Torii Hunter is still coming back from his early season injury and his numbers are not strong. He adds stability to the lineup and his glove is worth half a run a game. Johnny Damon is one of the best lead off guys in the league but Boston doesn't steal a lot of bases. He could drive Twins pitching insane.
Edge - Boston

Right Field - Trot Nixon, like Garciaparra, has been injured to start the season. He is a playoff performer and solid all around player. Jacque Jones is an exciting professional hitter who will have a year under his belt to feel comfortable in right.
Edge - Twins

Designated Hitter -
Who will it be for the Twins, Lew Ford, Matt LeCroy or Justin Morneau? It doesn't matter because the Twins have the luxury of riding the hot hand. Kevin Millar was a huge part of Boston's success last season but has started off slow this year. He is a great hitter and his fortune could be his team's in this series. The team has Twins-killer Ellis Burks in reserve if they need him and his knees hold up.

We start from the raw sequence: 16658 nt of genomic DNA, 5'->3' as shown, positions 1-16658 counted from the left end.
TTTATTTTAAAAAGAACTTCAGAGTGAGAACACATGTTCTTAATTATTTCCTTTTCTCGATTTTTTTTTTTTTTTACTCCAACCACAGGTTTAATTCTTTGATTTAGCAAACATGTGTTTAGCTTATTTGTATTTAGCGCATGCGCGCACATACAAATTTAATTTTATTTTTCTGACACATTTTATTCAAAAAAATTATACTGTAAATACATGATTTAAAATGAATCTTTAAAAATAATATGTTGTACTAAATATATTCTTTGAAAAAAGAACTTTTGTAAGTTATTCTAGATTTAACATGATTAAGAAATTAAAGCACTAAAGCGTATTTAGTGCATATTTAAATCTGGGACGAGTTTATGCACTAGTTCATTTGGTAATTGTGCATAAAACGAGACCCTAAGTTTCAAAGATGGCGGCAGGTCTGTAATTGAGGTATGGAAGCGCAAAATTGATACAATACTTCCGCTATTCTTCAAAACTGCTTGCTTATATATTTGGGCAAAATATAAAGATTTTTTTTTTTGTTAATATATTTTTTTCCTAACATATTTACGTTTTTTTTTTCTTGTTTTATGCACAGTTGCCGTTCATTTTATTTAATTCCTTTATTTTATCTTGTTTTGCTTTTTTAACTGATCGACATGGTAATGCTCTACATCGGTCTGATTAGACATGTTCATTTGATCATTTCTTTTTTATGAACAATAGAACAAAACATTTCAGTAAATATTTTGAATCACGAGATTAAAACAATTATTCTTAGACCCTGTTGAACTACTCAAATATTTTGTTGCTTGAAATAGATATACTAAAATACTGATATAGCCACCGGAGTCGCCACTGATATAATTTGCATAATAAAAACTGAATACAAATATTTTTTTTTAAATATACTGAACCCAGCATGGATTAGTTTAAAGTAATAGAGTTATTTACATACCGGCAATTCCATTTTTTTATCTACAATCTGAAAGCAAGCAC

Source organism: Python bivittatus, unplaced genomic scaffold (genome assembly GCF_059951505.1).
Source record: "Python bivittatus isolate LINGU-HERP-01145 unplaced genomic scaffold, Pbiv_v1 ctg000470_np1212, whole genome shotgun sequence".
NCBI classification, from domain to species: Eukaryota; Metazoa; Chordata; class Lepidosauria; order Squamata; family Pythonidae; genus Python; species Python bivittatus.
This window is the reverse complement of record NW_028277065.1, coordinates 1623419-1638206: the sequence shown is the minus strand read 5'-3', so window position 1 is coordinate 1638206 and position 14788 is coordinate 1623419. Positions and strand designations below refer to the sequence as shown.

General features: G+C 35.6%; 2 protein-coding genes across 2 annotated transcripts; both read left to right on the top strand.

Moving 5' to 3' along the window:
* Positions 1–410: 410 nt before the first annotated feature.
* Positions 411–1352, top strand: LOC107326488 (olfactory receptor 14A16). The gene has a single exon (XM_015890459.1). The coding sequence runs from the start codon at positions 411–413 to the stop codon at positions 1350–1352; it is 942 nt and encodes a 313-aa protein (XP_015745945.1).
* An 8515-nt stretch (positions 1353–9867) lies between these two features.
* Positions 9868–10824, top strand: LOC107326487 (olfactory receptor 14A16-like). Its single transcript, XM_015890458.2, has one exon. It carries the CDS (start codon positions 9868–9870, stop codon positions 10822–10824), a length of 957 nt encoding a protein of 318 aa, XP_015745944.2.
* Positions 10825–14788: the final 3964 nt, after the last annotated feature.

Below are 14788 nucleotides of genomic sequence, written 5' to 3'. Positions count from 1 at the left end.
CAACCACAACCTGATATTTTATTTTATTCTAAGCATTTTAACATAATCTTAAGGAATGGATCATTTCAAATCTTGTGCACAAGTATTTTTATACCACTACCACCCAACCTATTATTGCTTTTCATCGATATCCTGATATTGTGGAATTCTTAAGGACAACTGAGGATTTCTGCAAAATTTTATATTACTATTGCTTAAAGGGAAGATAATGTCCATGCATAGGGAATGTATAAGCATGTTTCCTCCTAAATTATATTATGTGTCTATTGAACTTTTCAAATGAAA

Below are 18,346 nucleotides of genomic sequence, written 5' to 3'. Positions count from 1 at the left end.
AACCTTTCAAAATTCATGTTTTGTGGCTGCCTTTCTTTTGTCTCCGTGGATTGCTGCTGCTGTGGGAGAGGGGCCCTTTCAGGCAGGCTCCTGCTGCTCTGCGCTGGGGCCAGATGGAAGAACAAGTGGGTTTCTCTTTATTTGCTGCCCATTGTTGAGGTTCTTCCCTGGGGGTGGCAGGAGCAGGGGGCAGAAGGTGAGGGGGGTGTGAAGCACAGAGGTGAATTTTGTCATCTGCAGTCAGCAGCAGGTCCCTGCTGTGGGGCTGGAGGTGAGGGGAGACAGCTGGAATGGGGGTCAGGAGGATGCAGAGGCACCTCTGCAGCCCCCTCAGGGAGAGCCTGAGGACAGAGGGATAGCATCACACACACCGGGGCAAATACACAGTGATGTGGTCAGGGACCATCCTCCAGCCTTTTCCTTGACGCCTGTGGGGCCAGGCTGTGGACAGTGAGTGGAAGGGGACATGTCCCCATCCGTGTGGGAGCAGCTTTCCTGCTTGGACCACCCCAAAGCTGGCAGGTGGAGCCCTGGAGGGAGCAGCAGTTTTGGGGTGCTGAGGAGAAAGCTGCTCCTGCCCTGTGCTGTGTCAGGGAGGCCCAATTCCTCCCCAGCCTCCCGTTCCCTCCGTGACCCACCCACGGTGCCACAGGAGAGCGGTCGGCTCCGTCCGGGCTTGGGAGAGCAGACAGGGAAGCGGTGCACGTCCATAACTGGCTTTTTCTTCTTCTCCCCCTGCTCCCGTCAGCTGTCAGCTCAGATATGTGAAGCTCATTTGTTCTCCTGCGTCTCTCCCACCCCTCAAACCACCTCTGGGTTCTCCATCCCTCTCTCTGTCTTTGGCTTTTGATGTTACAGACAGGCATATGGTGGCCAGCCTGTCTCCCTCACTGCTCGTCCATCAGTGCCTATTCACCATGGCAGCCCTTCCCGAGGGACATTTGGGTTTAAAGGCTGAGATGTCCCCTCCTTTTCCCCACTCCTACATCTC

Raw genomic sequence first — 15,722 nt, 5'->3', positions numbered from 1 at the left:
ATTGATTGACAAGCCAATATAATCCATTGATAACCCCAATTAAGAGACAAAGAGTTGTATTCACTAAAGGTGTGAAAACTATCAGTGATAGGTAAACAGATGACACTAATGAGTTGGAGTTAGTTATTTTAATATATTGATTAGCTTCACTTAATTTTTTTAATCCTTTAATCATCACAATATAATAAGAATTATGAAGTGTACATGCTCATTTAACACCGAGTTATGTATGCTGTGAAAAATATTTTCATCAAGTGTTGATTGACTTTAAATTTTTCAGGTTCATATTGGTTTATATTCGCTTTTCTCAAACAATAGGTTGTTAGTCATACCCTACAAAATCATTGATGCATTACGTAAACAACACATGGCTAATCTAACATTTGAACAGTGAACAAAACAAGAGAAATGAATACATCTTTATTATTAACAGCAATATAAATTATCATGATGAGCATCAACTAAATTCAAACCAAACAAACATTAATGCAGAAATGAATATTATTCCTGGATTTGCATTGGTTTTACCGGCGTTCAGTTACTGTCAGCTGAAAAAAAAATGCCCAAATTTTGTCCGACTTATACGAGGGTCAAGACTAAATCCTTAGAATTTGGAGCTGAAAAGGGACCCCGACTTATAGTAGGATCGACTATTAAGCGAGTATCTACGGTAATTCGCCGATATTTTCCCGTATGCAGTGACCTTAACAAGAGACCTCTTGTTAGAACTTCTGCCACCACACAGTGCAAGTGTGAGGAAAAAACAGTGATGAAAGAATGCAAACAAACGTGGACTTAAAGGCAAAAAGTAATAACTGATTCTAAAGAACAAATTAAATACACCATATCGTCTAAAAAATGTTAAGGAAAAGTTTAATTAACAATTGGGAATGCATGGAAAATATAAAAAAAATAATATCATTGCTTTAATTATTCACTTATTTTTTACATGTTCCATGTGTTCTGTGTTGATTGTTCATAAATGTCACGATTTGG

Edge - Twins

Bench -
Boston has weapons and is likely to go out and get what it needs at the trading deadline. Many of them are over the hill players and mixed parts that don't necessarily fit together. The Twins have a chance to develop a lot of depth by the playoffs. Michael Cuddyer can play anywhere, Nick Punto has been great to this point and the Jose Offerman/Mike Ryan combo is an excellent pitch-hitting option. The Twins can pick their match-ups at this point.
Edge - Twins

Ace -
Pedro Martinez isn't even the best pitcher on his team and his best stuff is behind him. He is an intimidator in what could be his last playoffs with Boston. Brad Radke has been a playoff horse for the Twins.
Edge - Even

Second Starter -
Curt Schilling wins in the playoffs. He has started the year off great and sets the tone for his team. Johan Santana has worked through his problems and has the potential to be really tough in a short series.
Edge - Boston

Third Starter -
Kyle Lohse has been inconsistent his entire major league career and has really struggled with his control in big games. Derek Lowe struggled last year and has been decent so far. He has the potential to take over a game and dominate.
Edge - Boston

Fourth Starter -